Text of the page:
Well, not trying to defend DOT here, but they did build a new bridge connecting the two during the last decade....and they are currently building a section of I-140 in Brunswick Co, with the next section to immediately follow....and the expansion of the causeway is on the books as well. This all should help in as such that the bypass traffic can actually bypass and not use the downtown interior bridges. There are also less and less bridge openings than in the past and the Martin Luther King Parkway was finished.

I do think the Carolina Byways bypass opening had an effect on commuting...if you are retired and live in western Brunswick Co, that road opened up more of the shopping areas to you...I can see why you wouldnt fight traffic in Wilmington to the mall or Mayfaire and instead go to Myrtle Beach. I think the real issue is whether to combine the two metro's or split Brunswick Co.
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Old 04-22-2013, 09:23 AM
 
22,770 posts, read 25,213,574 times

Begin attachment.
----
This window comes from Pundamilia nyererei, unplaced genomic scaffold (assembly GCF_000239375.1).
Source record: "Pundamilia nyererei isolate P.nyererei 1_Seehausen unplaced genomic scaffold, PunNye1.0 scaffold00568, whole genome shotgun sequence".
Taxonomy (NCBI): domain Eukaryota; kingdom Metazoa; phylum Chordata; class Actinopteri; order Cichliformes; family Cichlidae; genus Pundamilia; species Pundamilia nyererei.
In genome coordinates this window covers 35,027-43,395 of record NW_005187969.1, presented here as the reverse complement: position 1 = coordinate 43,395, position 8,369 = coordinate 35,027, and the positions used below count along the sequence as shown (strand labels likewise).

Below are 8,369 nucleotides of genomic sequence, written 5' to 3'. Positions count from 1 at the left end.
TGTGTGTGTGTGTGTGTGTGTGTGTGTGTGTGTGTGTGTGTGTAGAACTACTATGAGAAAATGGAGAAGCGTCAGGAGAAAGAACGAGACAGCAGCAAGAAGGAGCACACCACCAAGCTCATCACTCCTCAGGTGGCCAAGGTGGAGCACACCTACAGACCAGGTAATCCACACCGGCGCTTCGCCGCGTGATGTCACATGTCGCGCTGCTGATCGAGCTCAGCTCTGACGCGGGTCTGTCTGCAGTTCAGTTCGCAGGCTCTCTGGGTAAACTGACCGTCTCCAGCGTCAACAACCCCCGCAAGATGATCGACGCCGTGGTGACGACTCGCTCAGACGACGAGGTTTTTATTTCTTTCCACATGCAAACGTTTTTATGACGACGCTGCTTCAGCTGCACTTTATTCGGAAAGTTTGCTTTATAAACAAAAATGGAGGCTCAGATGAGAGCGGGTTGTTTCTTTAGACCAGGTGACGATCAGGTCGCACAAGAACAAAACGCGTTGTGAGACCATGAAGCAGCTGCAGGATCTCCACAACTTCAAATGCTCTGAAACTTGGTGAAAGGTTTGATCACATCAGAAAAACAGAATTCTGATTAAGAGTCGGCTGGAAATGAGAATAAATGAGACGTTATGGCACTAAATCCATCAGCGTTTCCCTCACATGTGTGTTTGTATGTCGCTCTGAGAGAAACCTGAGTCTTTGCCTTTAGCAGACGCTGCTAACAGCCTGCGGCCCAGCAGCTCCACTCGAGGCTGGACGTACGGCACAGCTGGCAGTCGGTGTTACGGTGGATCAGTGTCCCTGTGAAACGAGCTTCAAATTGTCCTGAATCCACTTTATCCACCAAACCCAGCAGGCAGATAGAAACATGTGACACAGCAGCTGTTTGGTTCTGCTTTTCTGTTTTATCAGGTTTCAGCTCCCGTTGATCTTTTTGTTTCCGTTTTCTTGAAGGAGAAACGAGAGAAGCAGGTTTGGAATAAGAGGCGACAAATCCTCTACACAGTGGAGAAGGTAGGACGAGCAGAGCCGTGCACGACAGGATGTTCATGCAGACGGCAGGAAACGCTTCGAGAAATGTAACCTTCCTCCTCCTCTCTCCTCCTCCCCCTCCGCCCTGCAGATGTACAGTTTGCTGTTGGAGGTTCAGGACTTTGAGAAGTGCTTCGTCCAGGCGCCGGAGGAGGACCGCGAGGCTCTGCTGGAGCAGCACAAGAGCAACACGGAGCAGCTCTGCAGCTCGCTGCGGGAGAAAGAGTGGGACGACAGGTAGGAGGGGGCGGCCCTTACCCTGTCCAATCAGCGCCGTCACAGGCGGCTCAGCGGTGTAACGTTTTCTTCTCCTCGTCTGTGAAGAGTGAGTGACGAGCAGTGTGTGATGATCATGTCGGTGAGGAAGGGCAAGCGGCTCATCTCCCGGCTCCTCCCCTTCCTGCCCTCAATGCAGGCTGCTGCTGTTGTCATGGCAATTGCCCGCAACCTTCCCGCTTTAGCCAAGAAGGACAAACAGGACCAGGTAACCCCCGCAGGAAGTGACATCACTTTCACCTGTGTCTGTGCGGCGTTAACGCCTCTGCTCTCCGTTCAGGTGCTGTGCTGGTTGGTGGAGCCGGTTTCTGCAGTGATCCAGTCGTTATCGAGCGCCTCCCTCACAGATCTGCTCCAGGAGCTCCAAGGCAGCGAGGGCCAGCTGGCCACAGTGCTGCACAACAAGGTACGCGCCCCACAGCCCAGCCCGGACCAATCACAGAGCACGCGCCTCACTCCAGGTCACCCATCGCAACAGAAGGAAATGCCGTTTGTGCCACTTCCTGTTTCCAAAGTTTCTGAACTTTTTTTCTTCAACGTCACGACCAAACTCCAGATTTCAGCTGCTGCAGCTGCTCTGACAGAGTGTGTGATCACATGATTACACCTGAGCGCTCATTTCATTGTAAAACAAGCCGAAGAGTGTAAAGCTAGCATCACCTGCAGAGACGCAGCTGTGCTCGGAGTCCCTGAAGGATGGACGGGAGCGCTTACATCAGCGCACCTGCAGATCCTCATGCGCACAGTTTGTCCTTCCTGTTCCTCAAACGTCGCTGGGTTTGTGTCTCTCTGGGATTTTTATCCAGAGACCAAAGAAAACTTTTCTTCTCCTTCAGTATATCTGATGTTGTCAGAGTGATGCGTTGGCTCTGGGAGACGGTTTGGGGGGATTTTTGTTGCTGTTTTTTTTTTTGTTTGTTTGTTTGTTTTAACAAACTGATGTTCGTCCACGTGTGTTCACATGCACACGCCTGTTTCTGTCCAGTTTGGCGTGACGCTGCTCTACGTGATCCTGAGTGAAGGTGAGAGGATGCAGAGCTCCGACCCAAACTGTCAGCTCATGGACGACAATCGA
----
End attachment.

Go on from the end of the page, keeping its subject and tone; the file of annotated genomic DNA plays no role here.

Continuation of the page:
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Quote:
Originally Posted by HP91 View Post
Well, not trying to defend DOT here, but they did build a new bridge connecting the two during the last decade....and they are currently building a section of I-140 in Brunswick Co, with the next section to immediately follow....and the expansion of the causeway is on the books as well.
too little too late IMO

honestly, this area was planned and developed by fat, stupid redneck developers trying to make a quick buck. It's insanely expensive to try and undo their bad decisions.

This rears its head in so many ways -- building developments that slow down traffic along commuter highways, building developments in areas that flood, building developments without proper road and stormwater infrastructure (and then complaining how the "government" made them pay for what minimal infrastructure they did install!) , building developments that block future transportation corridors, no plan for mass transit, no plan for pedestrian access and mixed use anything ....

NCDOT responds to political pressure and the "will of the people", and unfortunately many influential people in this area during the 1970's, 80's, and 90's were just garden-variety idiots who were just trying to make an easy buck.

Quote:
I think the real issue is whether to combine the two metro's or split Brunswick Co.
Combining the two metros is a federal decision; the state and the local government have zero control over that.

Splitting Brunswick County could be a good idea, but I seriously doubt that would ever happen. People who run these gov't's don't want to give up control.

Last edited by le roi; 04-22-2013 at 09:35 AM..